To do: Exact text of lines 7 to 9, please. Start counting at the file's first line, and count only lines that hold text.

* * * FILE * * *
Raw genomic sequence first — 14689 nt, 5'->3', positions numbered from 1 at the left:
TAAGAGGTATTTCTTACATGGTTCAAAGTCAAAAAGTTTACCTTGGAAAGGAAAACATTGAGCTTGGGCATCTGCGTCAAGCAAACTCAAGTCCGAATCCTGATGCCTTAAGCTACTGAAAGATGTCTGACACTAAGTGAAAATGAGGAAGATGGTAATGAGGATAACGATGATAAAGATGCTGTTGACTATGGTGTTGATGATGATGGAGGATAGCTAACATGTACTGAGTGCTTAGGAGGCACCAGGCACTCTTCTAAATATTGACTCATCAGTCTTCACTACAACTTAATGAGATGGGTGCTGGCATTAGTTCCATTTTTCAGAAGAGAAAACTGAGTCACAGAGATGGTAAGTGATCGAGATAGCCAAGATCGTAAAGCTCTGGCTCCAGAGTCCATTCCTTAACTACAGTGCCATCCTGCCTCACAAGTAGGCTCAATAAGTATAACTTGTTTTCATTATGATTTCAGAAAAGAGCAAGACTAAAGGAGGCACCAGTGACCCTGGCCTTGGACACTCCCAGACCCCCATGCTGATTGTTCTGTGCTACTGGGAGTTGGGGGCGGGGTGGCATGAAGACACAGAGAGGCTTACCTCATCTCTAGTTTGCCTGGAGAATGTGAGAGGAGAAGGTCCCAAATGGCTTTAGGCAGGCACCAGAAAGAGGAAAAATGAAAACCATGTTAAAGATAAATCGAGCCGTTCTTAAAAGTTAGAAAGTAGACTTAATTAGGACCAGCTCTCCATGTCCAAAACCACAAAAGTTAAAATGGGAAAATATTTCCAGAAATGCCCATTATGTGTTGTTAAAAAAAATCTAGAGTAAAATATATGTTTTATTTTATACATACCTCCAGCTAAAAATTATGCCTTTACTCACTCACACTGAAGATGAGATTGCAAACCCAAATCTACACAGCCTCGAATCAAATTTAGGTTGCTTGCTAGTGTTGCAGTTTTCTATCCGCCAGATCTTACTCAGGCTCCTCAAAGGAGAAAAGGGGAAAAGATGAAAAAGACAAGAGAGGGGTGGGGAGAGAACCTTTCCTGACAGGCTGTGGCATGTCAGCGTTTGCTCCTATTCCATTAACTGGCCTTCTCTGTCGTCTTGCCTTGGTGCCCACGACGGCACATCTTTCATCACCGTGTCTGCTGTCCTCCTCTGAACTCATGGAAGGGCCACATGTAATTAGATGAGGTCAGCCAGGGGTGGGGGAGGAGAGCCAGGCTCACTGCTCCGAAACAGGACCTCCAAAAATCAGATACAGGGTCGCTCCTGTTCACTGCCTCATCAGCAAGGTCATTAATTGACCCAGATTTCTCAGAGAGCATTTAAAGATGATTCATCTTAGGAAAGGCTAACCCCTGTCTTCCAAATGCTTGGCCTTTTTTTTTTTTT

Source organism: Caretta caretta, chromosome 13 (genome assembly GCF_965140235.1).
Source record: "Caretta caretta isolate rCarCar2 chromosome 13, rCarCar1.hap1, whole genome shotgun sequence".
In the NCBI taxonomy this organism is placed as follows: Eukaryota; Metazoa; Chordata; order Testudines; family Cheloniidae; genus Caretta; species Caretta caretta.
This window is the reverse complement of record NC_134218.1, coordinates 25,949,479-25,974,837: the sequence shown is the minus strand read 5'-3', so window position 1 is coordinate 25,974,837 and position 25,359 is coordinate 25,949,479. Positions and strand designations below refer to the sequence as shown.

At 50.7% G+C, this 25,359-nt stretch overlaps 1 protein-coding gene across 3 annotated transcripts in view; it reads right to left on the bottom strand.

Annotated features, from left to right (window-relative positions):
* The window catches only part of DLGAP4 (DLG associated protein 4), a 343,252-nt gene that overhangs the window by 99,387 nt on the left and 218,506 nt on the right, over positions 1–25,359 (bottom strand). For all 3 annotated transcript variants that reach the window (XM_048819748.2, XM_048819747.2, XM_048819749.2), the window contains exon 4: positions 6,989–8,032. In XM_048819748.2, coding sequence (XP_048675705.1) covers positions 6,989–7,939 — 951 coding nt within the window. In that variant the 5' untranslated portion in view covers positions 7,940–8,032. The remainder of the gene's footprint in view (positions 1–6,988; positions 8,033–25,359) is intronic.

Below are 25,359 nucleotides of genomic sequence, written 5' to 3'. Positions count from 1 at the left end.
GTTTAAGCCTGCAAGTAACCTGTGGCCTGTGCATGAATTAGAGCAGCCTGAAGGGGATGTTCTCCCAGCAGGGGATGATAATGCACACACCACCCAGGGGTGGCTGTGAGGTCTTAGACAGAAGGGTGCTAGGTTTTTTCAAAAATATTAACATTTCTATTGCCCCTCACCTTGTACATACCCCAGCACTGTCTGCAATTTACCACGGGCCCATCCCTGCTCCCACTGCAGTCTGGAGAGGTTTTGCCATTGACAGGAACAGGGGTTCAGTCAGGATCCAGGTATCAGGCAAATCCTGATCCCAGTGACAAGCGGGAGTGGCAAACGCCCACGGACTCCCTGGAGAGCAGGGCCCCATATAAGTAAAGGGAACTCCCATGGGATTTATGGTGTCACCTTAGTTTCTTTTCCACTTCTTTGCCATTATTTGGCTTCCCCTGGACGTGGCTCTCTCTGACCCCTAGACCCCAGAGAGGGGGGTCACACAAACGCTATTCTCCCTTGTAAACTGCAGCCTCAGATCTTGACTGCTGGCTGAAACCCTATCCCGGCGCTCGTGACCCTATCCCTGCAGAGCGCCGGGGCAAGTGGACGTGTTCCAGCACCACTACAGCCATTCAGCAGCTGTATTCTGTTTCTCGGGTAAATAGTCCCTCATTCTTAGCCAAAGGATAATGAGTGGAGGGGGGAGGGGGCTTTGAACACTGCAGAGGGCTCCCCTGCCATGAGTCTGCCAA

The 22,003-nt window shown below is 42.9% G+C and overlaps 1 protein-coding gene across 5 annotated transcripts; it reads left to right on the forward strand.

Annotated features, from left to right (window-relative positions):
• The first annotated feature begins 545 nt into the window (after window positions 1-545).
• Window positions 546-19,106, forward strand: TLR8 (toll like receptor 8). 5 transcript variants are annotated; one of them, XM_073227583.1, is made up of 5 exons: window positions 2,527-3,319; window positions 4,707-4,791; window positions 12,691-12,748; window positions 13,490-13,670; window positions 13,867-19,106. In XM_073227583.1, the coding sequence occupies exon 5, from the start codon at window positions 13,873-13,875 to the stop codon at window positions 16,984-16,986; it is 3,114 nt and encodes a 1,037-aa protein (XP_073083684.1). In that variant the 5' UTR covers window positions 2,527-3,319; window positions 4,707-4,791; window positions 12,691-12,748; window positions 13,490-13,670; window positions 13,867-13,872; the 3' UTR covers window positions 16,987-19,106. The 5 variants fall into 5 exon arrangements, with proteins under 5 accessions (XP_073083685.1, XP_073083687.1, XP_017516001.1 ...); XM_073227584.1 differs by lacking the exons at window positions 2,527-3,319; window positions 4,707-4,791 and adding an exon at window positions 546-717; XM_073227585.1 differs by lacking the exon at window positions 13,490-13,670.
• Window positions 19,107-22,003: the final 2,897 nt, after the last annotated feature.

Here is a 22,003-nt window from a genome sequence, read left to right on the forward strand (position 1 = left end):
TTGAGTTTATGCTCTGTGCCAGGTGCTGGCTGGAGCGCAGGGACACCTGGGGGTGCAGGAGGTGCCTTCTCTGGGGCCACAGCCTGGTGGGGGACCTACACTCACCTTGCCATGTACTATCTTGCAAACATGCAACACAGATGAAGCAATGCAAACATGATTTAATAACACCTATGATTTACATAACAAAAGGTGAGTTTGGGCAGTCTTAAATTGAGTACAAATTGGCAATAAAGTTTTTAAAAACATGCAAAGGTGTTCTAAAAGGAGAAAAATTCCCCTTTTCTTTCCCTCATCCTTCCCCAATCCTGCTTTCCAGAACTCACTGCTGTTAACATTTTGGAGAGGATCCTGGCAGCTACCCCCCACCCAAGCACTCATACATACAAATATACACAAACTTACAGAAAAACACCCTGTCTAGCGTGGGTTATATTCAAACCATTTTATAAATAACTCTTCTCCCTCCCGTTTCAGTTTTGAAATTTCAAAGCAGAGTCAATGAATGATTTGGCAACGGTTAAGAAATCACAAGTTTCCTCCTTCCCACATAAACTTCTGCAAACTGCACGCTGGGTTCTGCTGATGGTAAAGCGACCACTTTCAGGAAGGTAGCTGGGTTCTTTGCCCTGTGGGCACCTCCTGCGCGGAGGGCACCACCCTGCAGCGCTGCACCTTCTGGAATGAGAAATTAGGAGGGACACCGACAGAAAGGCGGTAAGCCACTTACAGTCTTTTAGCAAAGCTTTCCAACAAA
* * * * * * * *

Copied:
At 50.7% G+C, this 25,359-nt stretch overlaps 1 protein-coding gene across 3 annotated transcripts in view; it reads right to left on the bottom strand.

Annotated features, from left to right (window-relative positions):
* The window catches only part of DLGAP4 (DLG associated protein 4), a 343,252-nt gene that overhangs the window by 99,387 nt on the left and 218,506 nt on the right, over positions 1–25,359 (bottom strand). For all 3 annotated transcript variants that reach the window (XM_048819748.2, XM_048819747.2, XM_048819749.2), the window contains exon 4: positions 6,989–8,032. In XM_048819748.2, coding sequence (XP_048675705.1) covers positions 6,989–7,939 — 951 coding nt within the window. In that variant the 5' untranslated portion in view covers positions 7,940–8,032. The remainder of the gene's footprint in view (positions 1–6,988; positions 8,033–25,359) is intronic.